Hiking Trail · Historical Landmarks · Parks

Redwood National Park California

I went to the Redwood National Park hoping to see some big trees. I wasn’t sure if I would see any or not, knowing full well that most of the really big trees, the ones which are thousands of years old, have long since been logged before the days of national parks. However I had watched documentaries that say redwoods grow 6 feet a year and that in the canopy there are whole ecosystems we’re just now learning about in tree caves in and on branches, even whole species of amphibians living their entire lives up there. It’s a neat and romantic idea, still, on my way to this place I passed dozens of cheesy little small-town attractions like The Grandfather Tree and Confusion Hill. I actually stopped at Confusion Hill to see what it was about. There was a small very packed gift shop and signs all over the place saying to beware of the rare and elusive Chip-a-lope. And low and behold there were Chip-a-lope in the gift store, little stuffed chipmunks with antelope antlers on their head. Cute. There was something about a train ride and a twisted tree and their back yard seemed to be sectioned out into bizarre exhibits. I should mention the place was run by an old hippie woman, and probably her husband. I left confused alright, never finding out what the “mystery” advertised on the giant sign even was. Perhaps which drugs were used to inspire this place? I can voucher a guess on that one.

The area was rife with aged hippies. I should mention this, as that morning I accidentally flashed one when the back door of the Jeep unexpectedly flung up during my morning rituals. Then there was Confusion Hill and someplace I passed called Area 101 which looked like a small ghost town someone had boarded up and psychedelically painted with UFO’s and eyeballs. I stopped to take a photo of that bizzarro place only to be mocked by two of its patrons, old hippies, hooting and hollering and jumping around like monkeys. Touché. I smiled and waved in turn. Yes, I know I’m a dorky tourist. Might as well wear it with pride.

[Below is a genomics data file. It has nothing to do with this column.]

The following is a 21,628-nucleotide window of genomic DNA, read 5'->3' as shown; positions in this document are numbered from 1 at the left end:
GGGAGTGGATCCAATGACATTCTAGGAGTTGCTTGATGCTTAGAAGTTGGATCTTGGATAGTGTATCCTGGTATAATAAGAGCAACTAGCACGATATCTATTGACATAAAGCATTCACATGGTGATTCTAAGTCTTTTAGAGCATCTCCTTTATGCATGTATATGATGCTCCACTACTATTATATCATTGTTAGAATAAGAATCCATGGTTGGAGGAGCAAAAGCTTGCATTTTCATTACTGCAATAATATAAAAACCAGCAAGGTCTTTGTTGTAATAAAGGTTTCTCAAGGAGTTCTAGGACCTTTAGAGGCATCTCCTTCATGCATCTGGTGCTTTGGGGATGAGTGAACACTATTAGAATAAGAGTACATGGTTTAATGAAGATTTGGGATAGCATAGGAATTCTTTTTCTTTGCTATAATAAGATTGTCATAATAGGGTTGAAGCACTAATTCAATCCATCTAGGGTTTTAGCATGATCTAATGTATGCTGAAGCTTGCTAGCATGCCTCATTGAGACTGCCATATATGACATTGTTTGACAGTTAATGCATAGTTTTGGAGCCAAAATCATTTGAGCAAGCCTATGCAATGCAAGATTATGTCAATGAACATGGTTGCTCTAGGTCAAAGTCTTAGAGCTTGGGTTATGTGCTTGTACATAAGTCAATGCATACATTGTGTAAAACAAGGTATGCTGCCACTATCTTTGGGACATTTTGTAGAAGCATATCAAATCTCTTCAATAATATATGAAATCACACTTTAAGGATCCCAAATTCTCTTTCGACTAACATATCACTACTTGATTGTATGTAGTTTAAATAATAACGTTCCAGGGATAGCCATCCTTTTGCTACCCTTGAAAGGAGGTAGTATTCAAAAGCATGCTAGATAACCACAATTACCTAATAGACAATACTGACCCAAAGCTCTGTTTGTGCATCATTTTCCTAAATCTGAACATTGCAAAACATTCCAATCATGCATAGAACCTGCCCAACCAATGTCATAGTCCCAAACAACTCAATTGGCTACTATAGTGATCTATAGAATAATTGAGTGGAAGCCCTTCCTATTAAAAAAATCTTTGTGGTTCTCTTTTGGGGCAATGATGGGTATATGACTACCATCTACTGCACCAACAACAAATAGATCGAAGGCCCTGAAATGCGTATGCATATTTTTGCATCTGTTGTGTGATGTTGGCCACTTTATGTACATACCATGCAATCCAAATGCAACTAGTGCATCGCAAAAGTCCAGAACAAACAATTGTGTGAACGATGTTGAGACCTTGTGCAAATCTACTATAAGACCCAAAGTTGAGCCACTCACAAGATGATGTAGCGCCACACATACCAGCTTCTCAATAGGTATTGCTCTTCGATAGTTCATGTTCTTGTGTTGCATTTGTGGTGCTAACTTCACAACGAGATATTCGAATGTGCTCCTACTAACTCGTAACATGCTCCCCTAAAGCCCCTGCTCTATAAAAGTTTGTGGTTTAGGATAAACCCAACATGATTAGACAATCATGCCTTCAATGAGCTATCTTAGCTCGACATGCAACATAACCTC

When I got to the actual redwood forest I drove quite a ways noticing most of the monster trees were indeed old stumps, cut down for one reason or another. Finally I got to the trails. I took the Ladybird Johnson Trail, starting with a wooden bridge that extended over the highway. It led me into the woods where I got to see giant dead trees, hollowed out by fire but still standing! I walked further. I found a cavernous tree off the path and meandered off to check it out. I have a hard time resisting such temptations sometimes. I took photos and checked it out thoroughly. It was more interesting than what was on the path and I was not the first one to think so as graffiti in the tree noted which of the many puppy-eyed teenagers loved whom. Back to the path I finally started hitting live giant trees. They were impressive but nothing like the photos I’d seen as a kid of people stretched arm to arm around the old trees, in fact they weren’t even as big as the “drive through” tree I passed, with a large hole carved out of it allowing cars to pass right through it. That tree was still alive, despite the harassment. There was apparently a “tall tree grove” but it was inaccessible without a permit. The signs stating this fact did not state how to get a permit or if it was possible.

In any event the trail was a nice one, especially for someone’s who’s out of shape tush has been doing very little except driving around the Jeep… and it was humbling to be in the presence of such wide and tall trees. Despite warnings of bears and cougar I saw no wildlife, save for a jay and a snake. The jays were demonized on the exhibit signs. I was told not to feed these opportunistic monsters because they were making some other more natural birds go extinct.

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